If Kim Kardashian has done anything of note this year, it’s prove that she’s hardly a good role model.
I’m not doubting her ability to be a working parent, or be a supportive sister, daughter or colleague whatsoever – and I respect her for being open about leaving her turbulent marriage. But her obsessive views on weight loss are shameful. Dangerous, even.
This week, Kim left scores of fans outraged as she shared her body fat percentage on Instagram – celebrating the fact that she’d lost weight in the last year.
‘So a year ago, my body fat percentage was 25% and now it is 18.8%,’ she said on a video. ‘That would be considered athlete category,’ an expert can be heard saying in the background.
In the scan, for some ungodly reason, Kim had her bone density mass measured too, revealing them to be ‘stronger than 93-97% of people’.
Firstly, who cares? If she wanted to do it for her own personal health or fitness journey, then I’m chill with it – whatever makes her happy. I use my Instagram solely for dog pics and spot squeezing videos, only.
But this bizarre oversharing of something so personal is not only weird, but extremely triggering for those who struggle with self-esteem and body-image issues – as well as eating disorders and body dysmorphia.
Why did it need to be shared with her 328million Instagram followers – many of which I imagine are young girls?
By doing this, Kim has wrongly proven that, to be in the top percentage of people in the entire world, you need to look like her, act like her, lose weight like her and even have bones like her, which is so utterly wrong.
But I’m so utterly thankful that I didn’t have a woman like Kim Kardashian that saturated every corner of the media with her toxic views on weight loss growing up
It’s especially worrying, as just a day before this, she posted an Instagram story about the tummy-tightening laser treatment she’d recently undergone, naming the clinic and sharing its details.
When I saw the more recent posts, thankfully which have not been received well, my heart dropped and I felt the bile rising. I thought back to being young and bullied for my weight.
I was called ‘Emmie the elephant’ from the tender age of seven – by both boys and girls my age – which left me on diets for as long as I can remember. I’ve tried them all: 800 calories a day, no sugar, starving myself, making myself vomit.
Though the concept of BMI has been proved to be inaccurate, misleading BS, I even still remember being called ‘overweight’ by my doctor from a young age.
There’s absolutely no doubt that fatphobic, cruel comments have affected my self-esteem; even today, at the age of 29, I still compare myself to women my age.
But I’m so utterly thankful that I didn’t have a woman like Kim Kardashian that saturated every corner of the media with her toxic views on weight loss growing up. I dread to think where my head would have been at today.
This is the woman who openly admitted that she lost 16lb to fit into an iconic Marilyn Monroe dress for this year’s Met Gala – after going on a three-week crash diet that sparked ‘really painful’ psoriatic arthritis over all her body and hands.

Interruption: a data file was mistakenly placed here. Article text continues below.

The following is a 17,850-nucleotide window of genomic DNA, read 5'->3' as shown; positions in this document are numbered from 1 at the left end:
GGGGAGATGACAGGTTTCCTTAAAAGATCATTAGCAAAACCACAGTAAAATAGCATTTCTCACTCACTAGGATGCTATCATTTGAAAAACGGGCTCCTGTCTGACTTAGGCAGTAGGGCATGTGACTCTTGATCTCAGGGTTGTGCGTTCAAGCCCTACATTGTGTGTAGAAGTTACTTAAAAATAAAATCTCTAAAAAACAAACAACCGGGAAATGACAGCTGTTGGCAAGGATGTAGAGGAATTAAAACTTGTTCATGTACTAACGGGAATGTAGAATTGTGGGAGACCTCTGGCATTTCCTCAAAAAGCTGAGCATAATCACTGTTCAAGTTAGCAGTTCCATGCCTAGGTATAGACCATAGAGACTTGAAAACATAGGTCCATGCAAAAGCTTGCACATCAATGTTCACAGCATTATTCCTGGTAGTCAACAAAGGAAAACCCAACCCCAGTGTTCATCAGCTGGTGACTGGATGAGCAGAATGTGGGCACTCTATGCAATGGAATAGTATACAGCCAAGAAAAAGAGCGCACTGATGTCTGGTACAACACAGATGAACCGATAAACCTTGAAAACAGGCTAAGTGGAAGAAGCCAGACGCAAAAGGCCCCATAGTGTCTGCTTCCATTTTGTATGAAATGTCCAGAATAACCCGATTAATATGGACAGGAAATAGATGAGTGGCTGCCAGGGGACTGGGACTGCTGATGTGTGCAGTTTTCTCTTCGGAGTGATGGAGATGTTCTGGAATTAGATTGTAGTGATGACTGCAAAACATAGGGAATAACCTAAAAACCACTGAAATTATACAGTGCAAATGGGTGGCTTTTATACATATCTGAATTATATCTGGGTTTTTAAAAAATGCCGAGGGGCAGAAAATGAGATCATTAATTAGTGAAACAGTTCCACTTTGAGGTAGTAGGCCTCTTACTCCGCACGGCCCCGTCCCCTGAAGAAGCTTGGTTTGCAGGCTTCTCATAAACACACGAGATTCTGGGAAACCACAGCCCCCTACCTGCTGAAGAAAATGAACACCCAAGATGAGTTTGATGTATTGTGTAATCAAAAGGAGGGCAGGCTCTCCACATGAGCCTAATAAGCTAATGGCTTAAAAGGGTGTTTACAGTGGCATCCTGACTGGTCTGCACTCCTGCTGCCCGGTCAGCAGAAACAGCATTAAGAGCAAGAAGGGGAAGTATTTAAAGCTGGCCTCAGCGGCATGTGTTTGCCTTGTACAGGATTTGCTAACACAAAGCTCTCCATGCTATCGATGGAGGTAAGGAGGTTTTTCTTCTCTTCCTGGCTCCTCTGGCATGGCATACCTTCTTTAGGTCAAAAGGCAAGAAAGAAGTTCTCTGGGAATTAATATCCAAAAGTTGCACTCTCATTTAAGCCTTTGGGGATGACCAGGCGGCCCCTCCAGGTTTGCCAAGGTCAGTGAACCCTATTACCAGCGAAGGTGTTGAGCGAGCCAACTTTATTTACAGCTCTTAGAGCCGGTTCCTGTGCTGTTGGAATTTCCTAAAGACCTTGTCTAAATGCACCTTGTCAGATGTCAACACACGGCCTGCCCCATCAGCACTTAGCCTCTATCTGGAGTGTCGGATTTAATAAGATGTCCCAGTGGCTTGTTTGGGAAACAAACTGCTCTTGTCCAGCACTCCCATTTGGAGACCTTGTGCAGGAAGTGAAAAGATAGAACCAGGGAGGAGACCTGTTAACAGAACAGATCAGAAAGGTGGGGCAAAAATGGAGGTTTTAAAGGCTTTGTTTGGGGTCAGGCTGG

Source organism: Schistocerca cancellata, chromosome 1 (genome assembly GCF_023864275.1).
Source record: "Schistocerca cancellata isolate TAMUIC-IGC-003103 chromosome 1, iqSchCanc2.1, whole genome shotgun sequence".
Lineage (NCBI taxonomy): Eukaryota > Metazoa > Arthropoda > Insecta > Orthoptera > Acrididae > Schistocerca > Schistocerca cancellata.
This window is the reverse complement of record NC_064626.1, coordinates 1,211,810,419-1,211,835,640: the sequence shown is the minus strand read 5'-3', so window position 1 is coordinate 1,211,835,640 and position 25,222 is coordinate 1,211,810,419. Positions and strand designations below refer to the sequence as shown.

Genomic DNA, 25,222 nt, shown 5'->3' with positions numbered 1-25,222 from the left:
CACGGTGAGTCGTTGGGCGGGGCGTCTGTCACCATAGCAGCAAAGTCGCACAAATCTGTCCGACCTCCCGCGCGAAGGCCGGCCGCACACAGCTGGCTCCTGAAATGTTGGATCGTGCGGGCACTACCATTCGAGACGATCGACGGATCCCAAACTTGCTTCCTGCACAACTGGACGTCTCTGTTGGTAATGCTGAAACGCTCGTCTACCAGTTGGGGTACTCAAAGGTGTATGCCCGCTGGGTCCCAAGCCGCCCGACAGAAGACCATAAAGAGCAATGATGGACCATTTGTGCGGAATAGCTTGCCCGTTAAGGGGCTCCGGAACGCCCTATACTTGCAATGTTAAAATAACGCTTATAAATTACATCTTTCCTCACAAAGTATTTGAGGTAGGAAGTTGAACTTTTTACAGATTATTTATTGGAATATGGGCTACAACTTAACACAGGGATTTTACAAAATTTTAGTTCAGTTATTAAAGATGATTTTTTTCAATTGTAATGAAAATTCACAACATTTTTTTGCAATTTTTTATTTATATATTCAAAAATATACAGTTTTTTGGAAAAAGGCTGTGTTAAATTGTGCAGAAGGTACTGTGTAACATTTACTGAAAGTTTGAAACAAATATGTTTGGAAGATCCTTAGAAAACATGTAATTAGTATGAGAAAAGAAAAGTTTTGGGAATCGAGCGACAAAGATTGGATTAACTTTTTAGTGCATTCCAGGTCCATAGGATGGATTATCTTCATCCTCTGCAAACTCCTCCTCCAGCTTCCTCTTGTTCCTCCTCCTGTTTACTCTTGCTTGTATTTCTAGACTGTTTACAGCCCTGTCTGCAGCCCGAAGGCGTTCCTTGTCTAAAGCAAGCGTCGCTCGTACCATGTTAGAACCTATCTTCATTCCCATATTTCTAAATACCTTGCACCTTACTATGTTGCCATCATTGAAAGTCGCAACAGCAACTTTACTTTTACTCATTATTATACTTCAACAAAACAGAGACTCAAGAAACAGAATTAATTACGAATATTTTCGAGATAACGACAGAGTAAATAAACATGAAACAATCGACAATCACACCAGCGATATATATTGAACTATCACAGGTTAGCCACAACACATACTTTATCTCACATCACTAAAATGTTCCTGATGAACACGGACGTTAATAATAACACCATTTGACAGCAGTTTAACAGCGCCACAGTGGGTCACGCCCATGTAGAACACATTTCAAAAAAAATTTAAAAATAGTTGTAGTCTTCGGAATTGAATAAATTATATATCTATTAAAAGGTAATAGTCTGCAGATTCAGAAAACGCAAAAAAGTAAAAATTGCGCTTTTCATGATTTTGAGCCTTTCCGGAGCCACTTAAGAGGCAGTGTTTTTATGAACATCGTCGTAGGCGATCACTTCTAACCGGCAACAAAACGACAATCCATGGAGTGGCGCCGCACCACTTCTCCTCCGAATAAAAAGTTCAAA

‘I would wear a sauna suit twice a day, run on the treadmill, completely cut out all sugar and all carbs, and just eat the cleanest veggies and protein,’ she admitted. ‘I didn’t starve myself, but I was so strict’.
This is the woman who publicly said in an interview with The New York Times that she’d ‘eat poop every single day’ if it made her look younger.
I would respect her more if she admitted: ‘Yeah, I’ve got these body hang-ups – and this is what works for me. Like it, or f**k off’. But she doesn’t – and hasn’t.
Instead, there’s a constant stream of unachievable and unbelievable goals set by her (perhaps unknowingly) for young women. She has set herself out to be the trophy that women are starving themselves to be like, to look like. She has single-handedly normalised, and even encouraged, this unhealthy, never-ending obsession with weight loss – and that, I cannot respect.
There’s no denying that the Kardashian face and body is unattainable – though many of the sisters deny ever having work done – young women will believe that, in order to achieve ‘perfection’, they need to do more. Work harder, lose weight, and keep losing it – before too long, we will see the devastating impacts of such a dangerous attitude.
In fact, Kim’s obsession with her weight affects us all. Fellow mothers see nothing but a flat, washboard stomach, free of stretchmarks, tiger stripes or sagging breasts on Kim’s Instagram page.
From high-profile women like her, we never see a hair or wrinkle out of place; not an ounce of cellulite, or a stray pubic hair – teaching us all that our natural is not normal, and is something to be fixed.
I want to see women, grown women, embrace their bodies – and be honest about their body hang-ups. Not feed us some unattainable rhetoric that your body is not good enough.
Kim, we’re tired of this obsession – it does nothing but hurt us.
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